One aspect of the international treaties on copyright to which the US is a party has been getting quite a bit of attention recently. The “three-step test” is a provision in the Berne Convention and in the TRIPs (Trade Related aspects of Intellectual Property) Agreement that broadly defines the role of limitations and exceptions in copyright law. It is possible to read the three-step test as providing only a very small window for limitations on and exceptions to the exclusive rights granted by copyright, and “Big Content” has been very active in promoting that interpretation. Recently a legal opinion letter was submitted to the National Institute of Health trying to argue that the NIH Public Access Policy, for example, violated the three-step test.
Applying the three-step test to something like the NIH policy is absurd, but the argument is made for its value as a scare-tactic. Politicians and bureaucrats are very sensitive these days to international aspects of intellectual property, so the three-step test is a very handy club with which to pound into legislative heads one’s own economic interests. So it is very refreshing to read the new Declaration by a group of European IP scholars from the Max Plank Institute on Intellectual Property, Competition and Tax Law on “A Balanced Interpretation of the “Three-Step Test” in Copyright Law.” The authors of the declaration argue convincingly that the test should be understood as a comprehensive framework for interpreting limitations and exceptions, rather than as a set of three steep hurdles over which any proposed exception must leap. They emphasize that the interests of third parties, as well as domestic decisions about the best way to restrict IP monopolies, are not incompatible with the international three-step test.
Beyond its main point, however, I was struck by a simple distinction that is made within the declaration that, to me, has implications well beyond the debate over limitations and exceptions. The authors remind us that the implications of any proposed limitation or exception for both “original rightsholders” and “subsequent rightsholders” should be considered. This simple recognition that the interests of “authors,” who are the original holders of copyright, are often not identical to or necessarily compatible with the interests of those to whom those rights are traditional transferred is profoundly true in the area of scholarly publishing. As I have stressed many times, scholarly authors are usually rewarded almost exclusively by reputation and by reward structures internal to their institutions. Thus their interest is usually in the widest possible distribution of their work. The “subsequent rightsholders” of scholarly work, however, are interested in profits, and their interests may prevent the wide distribution that would best serve scholarship.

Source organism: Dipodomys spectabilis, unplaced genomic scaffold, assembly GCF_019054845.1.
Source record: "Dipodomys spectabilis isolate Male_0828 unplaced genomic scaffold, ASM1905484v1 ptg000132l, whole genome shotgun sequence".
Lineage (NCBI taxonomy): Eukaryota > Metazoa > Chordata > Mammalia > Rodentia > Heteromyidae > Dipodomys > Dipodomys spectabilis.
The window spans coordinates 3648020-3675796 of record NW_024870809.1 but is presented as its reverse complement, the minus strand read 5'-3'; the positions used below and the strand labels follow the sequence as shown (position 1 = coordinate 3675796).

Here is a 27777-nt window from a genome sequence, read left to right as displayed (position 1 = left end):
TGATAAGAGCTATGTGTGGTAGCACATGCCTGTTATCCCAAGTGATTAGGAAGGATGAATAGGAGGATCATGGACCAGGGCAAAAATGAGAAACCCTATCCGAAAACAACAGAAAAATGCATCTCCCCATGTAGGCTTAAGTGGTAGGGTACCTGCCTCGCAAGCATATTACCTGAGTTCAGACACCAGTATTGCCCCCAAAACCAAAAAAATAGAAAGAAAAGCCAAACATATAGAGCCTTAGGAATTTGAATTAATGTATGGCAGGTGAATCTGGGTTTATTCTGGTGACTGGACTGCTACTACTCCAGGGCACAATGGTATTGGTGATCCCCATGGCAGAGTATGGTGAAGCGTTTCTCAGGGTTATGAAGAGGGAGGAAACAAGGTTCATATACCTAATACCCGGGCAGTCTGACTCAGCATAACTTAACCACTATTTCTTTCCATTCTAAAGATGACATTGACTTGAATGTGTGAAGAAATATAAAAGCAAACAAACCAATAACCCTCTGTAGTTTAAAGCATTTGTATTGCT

To my simple mind, this distinction carries enormous power. Throughout history, all the way back to the 18th century “battle of the booksellers,” publishers and other distributors have appealed to the image of the poor, starving writer to demand stronger copyright protection. But the interests of the two groups are seldom the same and often conflict. Another recent document on international copyright, the “Green Paper on Copyright in the Knowledge Economy,” issued by the European Commission a couple of weeks ago, reinforces this point. In considering the very strong protections contained in a recent EU Directive on the Harmonization of Copyright, the EC report notes that there have been persistent questions raised about whether these broad exclusive rights actually translate into an advantage for authors of the works, who are, of course, supposed to be the principle beneficiaries of copyright protection. Performers, composers, film directors and journalists all complain, according to the report, that they are not making any extra revenue (no increased incentive) because of those new, stronger protections; all of the benefit is directed to the big distribution conglomerates that take copyright from creators and exploit it for their own benefit. This is the dilemma of scholarly authors on a larger scale, and we should watch the debates taking place in Europe for insights into why it is such a bad idea for scholarly authors to transfer copyright to publishers who do not have the best interests of either scholars or scholarship at heart.